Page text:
Mr. Vyshinsky repeated that the United Kingdom resolution violated the General Assembly resolution of 29 November 1947. The United Kingdom and United States delegations, however, despite constant defeats, were continually insisting on their position. The defeat which they had suffered in the First Committee had compelled them to turn to other strategic manœuvres; they had introduced other amendments. Their efforts to get that resolution through were stubborn and persistent. Specifically, it had been Mr. Hector McNeil who had appealed for the adoption of the amended part of paragraph 2, sub-paragraph (c). His appeal, however, had been somewhat strange in connexion with that sub-paragraph, because it recommended that Arabs and Jews should work with the conciliation commission and establish friendly relations between themselves — a position such as had been envisaged by the Charter.
It had, however, been proposed that the sub-paragraph should be deleted—thus implying that the necessity of establishing friendly relations on the territory of Palestine was no longer regarded as important. That was really monstrous; it was almost incredible. It could only mean an attempt to bring about an attitude of indifference to the state of hostilities which persisted between the Jews and the Arabs. The amendment, Mr. Vyshinsky believed, concealed an encouragement to hostility between the Arabs and the Jews, since it was well known that hostilities in Palestine had resulted from the policy of the United Kingdom and the United States. The United Kingdom, certainly, had had every opportunity of preventing bloodshed in Palestine; it still had that opportunity of contributing to its ending.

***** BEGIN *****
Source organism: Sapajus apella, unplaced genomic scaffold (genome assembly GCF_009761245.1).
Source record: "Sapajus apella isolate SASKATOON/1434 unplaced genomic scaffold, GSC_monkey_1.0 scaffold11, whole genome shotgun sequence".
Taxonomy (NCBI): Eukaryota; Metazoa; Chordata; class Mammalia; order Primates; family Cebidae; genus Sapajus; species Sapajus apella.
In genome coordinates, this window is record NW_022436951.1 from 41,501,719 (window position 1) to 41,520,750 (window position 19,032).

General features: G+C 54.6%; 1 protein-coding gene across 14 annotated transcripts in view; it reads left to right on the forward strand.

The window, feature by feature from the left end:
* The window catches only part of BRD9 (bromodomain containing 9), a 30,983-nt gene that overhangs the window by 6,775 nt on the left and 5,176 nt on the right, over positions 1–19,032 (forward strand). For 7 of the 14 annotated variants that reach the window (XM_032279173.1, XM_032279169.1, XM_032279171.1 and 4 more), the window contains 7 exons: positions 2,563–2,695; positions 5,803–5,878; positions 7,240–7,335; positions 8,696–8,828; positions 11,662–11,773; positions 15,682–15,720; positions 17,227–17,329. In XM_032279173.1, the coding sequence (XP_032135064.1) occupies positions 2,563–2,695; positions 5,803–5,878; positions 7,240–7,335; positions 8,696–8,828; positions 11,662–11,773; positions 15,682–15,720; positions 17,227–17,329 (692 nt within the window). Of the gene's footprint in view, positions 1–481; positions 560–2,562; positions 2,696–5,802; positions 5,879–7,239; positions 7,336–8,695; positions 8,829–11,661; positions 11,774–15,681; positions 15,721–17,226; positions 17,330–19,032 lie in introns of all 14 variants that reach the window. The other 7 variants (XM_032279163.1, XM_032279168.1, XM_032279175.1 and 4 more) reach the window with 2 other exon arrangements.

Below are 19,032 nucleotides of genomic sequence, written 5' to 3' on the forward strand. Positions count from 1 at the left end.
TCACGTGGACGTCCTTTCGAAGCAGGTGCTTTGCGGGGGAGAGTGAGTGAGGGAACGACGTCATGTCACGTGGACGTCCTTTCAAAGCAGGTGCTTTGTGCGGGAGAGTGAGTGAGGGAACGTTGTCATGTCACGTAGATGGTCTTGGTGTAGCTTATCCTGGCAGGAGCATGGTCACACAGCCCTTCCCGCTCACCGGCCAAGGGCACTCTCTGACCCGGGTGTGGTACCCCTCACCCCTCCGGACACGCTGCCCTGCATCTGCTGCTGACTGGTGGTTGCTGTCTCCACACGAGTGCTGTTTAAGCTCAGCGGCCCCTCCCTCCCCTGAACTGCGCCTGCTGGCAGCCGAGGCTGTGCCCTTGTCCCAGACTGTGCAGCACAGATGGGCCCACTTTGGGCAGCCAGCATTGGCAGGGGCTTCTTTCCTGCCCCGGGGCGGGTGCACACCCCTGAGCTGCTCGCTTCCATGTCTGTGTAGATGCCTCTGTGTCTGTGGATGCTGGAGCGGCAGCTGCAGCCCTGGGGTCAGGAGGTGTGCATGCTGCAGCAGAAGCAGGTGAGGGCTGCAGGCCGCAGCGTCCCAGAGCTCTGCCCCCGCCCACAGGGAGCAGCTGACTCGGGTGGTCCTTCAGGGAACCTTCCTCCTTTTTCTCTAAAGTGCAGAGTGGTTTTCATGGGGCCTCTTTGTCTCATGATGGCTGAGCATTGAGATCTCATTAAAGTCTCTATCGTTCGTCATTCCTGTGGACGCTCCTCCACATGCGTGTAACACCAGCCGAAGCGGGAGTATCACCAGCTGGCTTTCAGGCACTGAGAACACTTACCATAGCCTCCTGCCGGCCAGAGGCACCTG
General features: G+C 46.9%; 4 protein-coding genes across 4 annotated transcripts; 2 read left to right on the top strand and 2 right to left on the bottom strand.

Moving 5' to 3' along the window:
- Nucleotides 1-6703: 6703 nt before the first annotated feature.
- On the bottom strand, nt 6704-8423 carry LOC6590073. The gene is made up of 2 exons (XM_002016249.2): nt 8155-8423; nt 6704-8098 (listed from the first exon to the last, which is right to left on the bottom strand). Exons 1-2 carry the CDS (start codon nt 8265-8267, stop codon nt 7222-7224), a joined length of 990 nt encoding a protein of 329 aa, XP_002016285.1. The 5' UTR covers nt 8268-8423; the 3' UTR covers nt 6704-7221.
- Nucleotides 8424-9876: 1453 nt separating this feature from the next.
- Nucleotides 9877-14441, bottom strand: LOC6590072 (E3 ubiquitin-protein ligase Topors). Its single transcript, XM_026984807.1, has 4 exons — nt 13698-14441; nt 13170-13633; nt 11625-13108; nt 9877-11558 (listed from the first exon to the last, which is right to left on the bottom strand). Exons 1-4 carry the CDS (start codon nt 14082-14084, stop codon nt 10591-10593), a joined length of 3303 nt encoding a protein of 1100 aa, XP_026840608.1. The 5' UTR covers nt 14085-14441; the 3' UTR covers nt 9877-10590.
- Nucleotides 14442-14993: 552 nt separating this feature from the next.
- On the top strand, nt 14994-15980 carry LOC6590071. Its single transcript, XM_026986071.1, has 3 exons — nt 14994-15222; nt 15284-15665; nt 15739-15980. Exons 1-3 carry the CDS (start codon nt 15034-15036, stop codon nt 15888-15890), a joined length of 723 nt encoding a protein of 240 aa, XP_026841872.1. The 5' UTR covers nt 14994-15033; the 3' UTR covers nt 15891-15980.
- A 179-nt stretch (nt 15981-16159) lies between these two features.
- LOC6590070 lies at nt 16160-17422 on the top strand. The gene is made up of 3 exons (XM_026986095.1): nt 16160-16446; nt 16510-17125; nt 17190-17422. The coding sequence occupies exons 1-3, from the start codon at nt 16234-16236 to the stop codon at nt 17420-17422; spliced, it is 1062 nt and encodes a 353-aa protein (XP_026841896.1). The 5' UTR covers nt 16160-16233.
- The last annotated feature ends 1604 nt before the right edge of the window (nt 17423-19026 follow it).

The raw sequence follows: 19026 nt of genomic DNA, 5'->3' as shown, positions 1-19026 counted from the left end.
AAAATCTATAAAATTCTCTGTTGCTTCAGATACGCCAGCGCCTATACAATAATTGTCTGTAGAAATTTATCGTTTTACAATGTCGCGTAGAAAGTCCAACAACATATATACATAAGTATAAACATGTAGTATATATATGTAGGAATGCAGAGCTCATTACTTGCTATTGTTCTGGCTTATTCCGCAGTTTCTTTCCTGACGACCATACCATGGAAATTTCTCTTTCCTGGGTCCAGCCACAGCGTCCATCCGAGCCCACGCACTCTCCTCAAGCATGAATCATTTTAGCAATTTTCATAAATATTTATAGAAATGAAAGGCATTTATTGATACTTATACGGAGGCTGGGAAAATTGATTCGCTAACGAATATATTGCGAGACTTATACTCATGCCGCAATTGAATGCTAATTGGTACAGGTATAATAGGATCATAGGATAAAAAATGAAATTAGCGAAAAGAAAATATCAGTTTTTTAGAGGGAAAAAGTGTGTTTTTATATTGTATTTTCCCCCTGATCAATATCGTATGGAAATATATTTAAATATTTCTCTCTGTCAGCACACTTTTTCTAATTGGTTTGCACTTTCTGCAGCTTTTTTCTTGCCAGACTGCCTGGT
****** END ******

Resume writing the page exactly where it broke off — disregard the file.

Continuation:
The deletion of the only constructive point in the resolution — paragraph 2, sub-paragraph (c) which stated that the conciliation commission should promote good relations between the State of Israel, the Arabs of Palestine and the neighbouring Arab States — shed light on the true objectives pursued by those whose interest it really was that hostilities and military action rather than peace should prevail in Palestine.
Examination of the draft resolution led to the inevitable conclusion that the efforts of the United Kingdom and the United States to solve the Palestine question were directed towards a solution favouring neither the Arabs nor the Jews, but the two Powers themselves. That was extremely characteristic.